Drago Bosnic – Fort Russ Aug 31, 2020
Thousands of Africans have been trapped for months in horrifying detention centers in Saudi Arabia, driving many to commit suicide while others have died of heatstroke, according to a report. The Sunday Telegraph published cellphone images of shirtless, emaciated African men lying in tight rows on the floor in a bare room with barred windows.
One image showed a man who hanged himself from a window grate, while another showed what appeared to be a blanket-wrapped corpse in the middle of the room – a man the migrants say died of heatstroke.
“A young boy, about 16, managed to hang himself last month. The guards just throw the bodies out back as if it was trash,” one migrant was quoted by the newspaper as saying.
“Plenty of inmates are suicidal or suffering from mental illnesses as a result of living this for five months,” another stated, adding, “The guards mock us, they say ‘your government doesn’t care, what are we supposed to do with you?”
Most of the unfortunate men are Ethiopians who came to Saudi Arabia seeking to escape the poverty back home, some aided by Saudi recruitment agents or human traffickers. Other detention centers are said to house women.
When the coronavirus pandemic started, the Saudi government deported nearly 3,000 Ethiopians back to their home country, fearing they would act as spreaders of the virus due to their cramped living quarters. Another 200,000 were set to follow, some of whom ended up in the disease-ridden detention centers, the daily reported.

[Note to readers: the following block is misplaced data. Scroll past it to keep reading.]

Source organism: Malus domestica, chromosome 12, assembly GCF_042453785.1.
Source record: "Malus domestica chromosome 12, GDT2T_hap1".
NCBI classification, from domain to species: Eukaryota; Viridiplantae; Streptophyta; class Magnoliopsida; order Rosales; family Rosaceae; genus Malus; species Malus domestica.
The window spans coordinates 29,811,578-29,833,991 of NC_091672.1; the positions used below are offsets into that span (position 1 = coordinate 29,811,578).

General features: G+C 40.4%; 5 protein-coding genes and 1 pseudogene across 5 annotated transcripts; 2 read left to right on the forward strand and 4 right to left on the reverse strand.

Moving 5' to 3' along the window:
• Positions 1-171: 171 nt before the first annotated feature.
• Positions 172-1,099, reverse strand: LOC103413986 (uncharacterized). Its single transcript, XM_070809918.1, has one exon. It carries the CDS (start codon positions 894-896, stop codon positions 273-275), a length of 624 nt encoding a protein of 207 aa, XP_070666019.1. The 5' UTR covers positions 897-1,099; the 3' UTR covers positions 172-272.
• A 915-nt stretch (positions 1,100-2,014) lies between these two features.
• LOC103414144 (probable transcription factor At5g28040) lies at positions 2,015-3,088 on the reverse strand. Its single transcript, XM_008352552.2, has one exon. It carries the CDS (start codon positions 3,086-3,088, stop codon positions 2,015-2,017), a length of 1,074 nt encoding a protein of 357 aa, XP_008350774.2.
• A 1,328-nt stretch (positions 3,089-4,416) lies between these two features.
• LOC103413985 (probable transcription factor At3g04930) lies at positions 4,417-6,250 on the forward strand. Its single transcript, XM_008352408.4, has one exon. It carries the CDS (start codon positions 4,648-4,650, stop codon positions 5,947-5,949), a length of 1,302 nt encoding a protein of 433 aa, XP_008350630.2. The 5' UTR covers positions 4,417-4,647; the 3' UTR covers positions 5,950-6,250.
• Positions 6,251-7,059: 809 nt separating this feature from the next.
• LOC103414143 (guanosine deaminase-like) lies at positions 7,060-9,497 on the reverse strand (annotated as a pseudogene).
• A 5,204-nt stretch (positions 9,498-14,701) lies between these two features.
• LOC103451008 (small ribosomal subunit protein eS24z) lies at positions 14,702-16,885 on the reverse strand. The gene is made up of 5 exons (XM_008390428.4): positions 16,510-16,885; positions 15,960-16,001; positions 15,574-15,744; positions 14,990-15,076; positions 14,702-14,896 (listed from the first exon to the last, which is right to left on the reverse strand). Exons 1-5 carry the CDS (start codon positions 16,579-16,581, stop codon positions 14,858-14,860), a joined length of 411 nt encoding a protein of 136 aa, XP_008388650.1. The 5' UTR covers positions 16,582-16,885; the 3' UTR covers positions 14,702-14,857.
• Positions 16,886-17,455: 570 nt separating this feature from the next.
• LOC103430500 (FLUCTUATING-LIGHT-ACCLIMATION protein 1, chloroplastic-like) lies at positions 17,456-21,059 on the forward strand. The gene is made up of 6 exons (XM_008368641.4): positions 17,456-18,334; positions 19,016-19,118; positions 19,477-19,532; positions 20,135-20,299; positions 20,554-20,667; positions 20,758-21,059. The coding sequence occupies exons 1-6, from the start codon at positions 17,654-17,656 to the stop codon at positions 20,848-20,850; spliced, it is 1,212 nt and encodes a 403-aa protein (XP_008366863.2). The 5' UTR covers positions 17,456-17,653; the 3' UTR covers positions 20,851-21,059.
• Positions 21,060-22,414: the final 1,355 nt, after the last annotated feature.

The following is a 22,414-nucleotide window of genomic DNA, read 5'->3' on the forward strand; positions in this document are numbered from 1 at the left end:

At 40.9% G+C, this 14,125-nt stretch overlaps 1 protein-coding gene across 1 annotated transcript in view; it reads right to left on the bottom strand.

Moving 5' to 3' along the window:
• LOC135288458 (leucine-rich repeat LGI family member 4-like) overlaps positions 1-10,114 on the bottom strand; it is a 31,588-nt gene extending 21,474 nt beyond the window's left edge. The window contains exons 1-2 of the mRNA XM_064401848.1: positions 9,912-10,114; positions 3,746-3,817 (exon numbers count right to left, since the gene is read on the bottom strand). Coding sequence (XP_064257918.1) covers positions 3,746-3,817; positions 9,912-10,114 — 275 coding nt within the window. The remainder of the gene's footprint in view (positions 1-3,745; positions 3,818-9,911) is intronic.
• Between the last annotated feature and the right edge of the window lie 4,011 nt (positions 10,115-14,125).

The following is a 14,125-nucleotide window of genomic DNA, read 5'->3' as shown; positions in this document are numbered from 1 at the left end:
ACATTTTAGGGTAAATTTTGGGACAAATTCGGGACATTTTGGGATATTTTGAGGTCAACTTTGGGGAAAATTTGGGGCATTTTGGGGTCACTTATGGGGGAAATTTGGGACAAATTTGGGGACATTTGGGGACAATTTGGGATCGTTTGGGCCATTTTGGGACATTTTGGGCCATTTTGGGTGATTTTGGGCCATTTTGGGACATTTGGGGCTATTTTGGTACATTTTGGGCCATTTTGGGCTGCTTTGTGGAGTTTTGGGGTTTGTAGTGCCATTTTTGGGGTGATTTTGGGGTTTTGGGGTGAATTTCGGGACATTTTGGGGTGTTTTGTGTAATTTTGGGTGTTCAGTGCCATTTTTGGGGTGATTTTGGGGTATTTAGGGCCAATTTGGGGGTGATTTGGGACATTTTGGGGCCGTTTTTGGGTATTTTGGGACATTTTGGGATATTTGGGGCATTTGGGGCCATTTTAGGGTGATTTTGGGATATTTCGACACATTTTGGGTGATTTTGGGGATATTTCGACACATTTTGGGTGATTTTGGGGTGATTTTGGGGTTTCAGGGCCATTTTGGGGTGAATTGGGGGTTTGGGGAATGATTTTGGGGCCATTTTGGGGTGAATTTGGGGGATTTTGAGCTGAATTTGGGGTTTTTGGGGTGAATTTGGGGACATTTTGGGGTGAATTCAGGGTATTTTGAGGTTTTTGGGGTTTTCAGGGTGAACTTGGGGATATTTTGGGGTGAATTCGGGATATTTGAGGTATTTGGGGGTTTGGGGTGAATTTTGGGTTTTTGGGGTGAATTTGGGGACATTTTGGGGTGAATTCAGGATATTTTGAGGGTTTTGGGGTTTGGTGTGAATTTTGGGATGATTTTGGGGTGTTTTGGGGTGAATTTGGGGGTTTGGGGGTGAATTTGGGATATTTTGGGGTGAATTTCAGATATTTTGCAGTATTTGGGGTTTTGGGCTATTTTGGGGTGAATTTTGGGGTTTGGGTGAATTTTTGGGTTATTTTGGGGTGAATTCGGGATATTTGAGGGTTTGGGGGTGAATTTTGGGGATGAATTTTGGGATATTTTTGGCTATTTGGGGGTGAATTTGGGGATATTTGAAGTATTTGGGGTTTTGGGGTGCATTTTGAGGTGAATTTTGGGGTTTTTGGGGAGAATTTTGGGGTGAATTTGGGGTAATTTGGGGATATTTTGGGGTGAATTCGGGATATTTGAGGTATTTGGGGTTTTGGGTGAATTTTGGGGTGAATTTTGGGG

“We have been left to die here,” noted one migrant, who has not set foot outside the classroom-sized detention room since March.
“We eat a tiny piece of bread in the day and rice in the evening. There’s almost no water, and the toilets are overflowing. It spills over to where we eat. The smell, we grow accustomed to. But there’s over a hundred of us in a room, and the heat is killing us,” a young Ethiopian man was quoted as saying.
Other migrants announced that they are beaten daily with whips and electric cords.
The Telegraph quoted Adam Coogle, deputy director of Human Rights Watch in the Middle East, as stating,
“Photos emerging from detention centers in southern Saudi Arabia show that authorities there are subjecting Horn of Africa migrants to squalid, crowded, and dehumanizing conditions with no regard for their safety or dignity.”
“The squalid detention centers in Southern Saudi Arabia fall well short of international standards. For a wealthy country like Saudi Arabia, there’s no excuse for holding migrants in such deplorable conditions,” he added.
The oil-rich Wahhabi kingdom depends on migrant labor from Asia and Africa, especially from the Horn of Africa, to work in construction and fill manual domestic roles, mostly very low-paid jobs. About 6.6 million foreign workers constituted 20% of Saudi Arabia’s population in June 2019, according to The Telegraph.